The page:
Still, indexing alone will not make the materials accessible to multiple users. The index we currently utilize, Hyperlndex, which is part of the Interactive Video Toolkit, lets us simply give a title to each ad and a short description-both of which reflect our idiosyncratic uses of the images and are virtually meaningless to other users. Until now, we have spent a lot of time preparing presentations and accompanying the materials into the various classrooms. "Authentic" materials such as these ads are not self-evident and the many layers of meaning are not transparent.
Part of the reason for our outreach, then, has been to figure out exactly what kind of ancillary information, in conjunction with the index, will be sufficient to make the archive useable without the presence or extensive preparations of culture experts like ourselves.
In one instance, I designed a stand-alone, interactive interface in HyperCard to make a select group of materials engaging to elementary school students. And, although it is possible and desirable to make parts of the archive available to young learners, this experience gave us yet another perspective on the problem of making the archive of value to diverse populations. Even the educational levels of projected audiences has to be taken into consideration or else used to limit the range of audiences. At the same time, we realize all the more how versatile an archive can be given the user-appropriate interfaces and cultural databases.
Our outreach has not been limited to classrooms, nor even to the Carnegie Mellon campus. We have offered to present extracurricularly to the Pre-Med Club, the Women's Center and CMU's Fall International Festival. The videodisc has been suggested for use in our ESL program. We have displayed the images off-campus: at Westminster College (two classes in French, an interdisciplinary seminar and a course in media) and Colfax Elementary School (the specially designed interactive program for their ethnic festival and an invitation to come into geography and social studies classes). We have also been asked to demonstrate at a local high school.
Parts of the collection have been viewed by the Pittsburgh Alliance Francaise and the French-American Chamber of Commerce. We also previewed the project in the fail of 1991 at the International Conference on Hypermedia and Interactivity in Museums held in Pittsburgh. Other international conferences at which we have demonstrated include CALICO's Monterey conference in February, 1992 and the Ninth International Conference on Technology and Education in Paris, March, 1992. We also exhibited it at FLEAT II, part of the International Association of Learning Laboratories, in Nagoya, Japan, in August,1992. Finally we are working with the American Advertising Museum in Portland, Oregon, and a French advertising archive to refind yet more ways to promote and expand the archive and its users.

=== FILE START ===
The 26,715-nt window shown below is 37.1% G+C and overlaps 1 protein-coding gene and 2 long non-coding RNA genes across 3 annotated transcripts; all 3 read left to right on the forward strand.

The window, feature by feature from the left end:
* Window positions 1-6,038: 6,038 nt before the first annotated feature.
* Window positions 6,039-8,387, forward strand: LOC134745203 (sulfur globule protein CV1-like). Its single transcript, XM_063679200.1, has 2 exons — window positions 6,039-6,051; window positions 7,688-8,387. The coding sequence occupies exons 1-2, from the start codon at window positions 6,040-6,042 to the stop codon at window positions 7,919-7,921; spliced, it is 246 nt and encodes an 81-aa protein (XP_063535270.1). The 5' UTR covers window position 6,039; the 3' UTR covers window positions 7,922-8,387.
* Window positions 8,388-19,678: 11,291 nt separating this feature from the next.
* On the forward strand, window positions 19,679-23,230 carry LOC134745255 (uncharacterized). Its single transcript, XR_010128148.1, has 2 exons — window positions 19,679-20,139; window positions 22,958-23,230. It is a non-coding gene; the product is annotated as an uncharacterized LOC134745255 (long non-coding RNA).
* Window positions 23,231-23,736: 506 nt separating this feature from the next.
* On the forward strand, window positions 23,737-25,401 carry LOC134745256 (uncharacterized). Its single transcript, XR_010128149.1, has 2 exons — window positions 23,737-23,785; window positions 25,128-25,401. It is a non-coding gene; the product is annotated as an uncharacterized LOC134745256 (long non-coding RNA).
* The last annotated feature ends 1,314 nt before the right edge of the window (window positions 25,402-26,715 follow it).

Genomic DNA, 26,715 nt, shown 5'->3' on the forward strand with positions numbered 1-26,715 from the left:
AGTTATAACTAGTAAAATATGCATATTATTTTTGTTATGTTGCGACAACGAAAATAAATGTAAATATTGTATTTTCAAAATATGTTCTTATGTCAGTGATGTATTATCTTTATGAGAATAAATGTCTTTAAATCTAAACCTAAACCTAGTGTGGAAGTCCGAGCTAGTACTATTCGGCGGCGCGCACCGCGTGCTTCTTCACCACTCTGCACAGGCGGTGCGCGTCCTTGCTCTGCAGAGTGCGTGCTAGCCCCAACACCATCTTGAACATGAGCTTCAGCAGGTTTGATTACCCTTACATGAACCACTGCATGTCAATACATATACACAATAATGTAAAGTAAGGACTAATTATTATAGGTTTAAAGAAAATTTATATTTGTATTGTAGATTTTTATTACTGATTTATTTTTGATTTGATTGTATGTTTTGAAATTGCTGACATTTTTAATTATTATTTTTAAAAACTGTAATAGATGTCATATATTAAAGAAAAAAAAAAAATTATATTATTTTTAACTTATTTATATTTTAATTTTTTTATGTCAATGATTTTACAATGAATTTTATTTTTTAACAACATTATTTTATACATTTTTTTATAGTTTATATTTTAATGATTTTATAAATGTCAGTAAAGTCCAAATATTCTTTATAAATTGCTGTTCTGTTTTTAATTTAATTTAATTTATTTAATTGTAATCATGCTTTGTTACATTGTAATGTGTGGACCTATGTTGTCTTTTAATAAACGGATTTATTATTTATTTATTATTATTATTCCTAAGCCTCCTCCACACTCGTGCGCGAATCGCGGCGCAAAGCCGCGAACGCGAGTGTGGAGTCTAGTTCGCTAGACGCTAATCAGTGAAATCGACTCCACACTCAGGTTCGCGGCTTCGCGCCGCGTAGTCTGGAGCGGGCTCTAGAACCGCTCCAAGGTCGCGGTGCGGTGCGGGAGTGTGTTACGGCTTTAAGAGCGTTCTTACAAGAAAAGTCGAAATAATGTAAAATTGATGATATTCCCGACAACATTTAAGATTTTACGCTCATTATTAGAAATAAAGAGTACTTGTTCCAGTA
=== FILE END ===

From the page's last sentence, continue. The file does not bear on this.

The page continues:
What our visits have been proving is precisely what we expected: that many professors and students, in fact the general public, are eager to investigate cultural differences; that advertising is a discursive field well-suited to exploration of mass media imaging of various cultures; and that the multimedia format affords the flexibility needed to move across the curriculum and extramurally. Furthermore a digital archive encourages experimentation with new ways of thinking and writing for the Age of Information.
Brief forays into the larger business and educational communities reinforce our claim that multimedia platforms can be designed to provide important avenues for internationalization and multiculturality while also fostering important technological skills. Indeed, we have found that most educators and the public want to internationalize and learn about cultural differences--the problem has been how to go about it. We have designed a cost-effective strategy that is, at least, one step in the right direction.
For more information on either the pilot project or the continuation of our efforts, contact us at the Center for the Design of Educational Computing in Smith Hall. second floor, Carnegie Mellon University (412) 268-5824, or via Internet e-mail: firstname.lastname@example.org.
Kathryn A. Murphy-Judy's research and development brings together semiotics, French and American cross-cultural study, advertising, economics and new communications technologies. She is currently setting up a touring multimedia exhibit of French and American cross-cultural advertising in her role as visiting curator of the American Advertising Museum in Portland, Oregon.
Chantal F. Cornuejols is currently president of the Alliance Francaise of Pittsburgh and director of the Alliance School for French Language and Culture. Her research focus is foreign language pedagogy and contemporary French civilization using French and American advertising.
HyperCard VideoDisc Toolkit, a stack for indexing and
using videodiscs; Apple Programmers and Developers
Association (ADPA), Buffalo, N.Y.
Microsoft Word; Microsoft Corp., Redmond, Wash.
Photoshop; Adobe Systems, Mountain View, Calif.
PrepEditor; Carnegie Mellon University, Pittsburgh, Pa.
QuickTime; Apple Computer, Inc., Cupertino, Calif.
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|Author:||Murphy-Judy, Kathryn; Cornuejols, Chantal F.|
|Publication:||T H E Journal (Technological Horizons In Education)|
|Date:||Feb 1, 1993|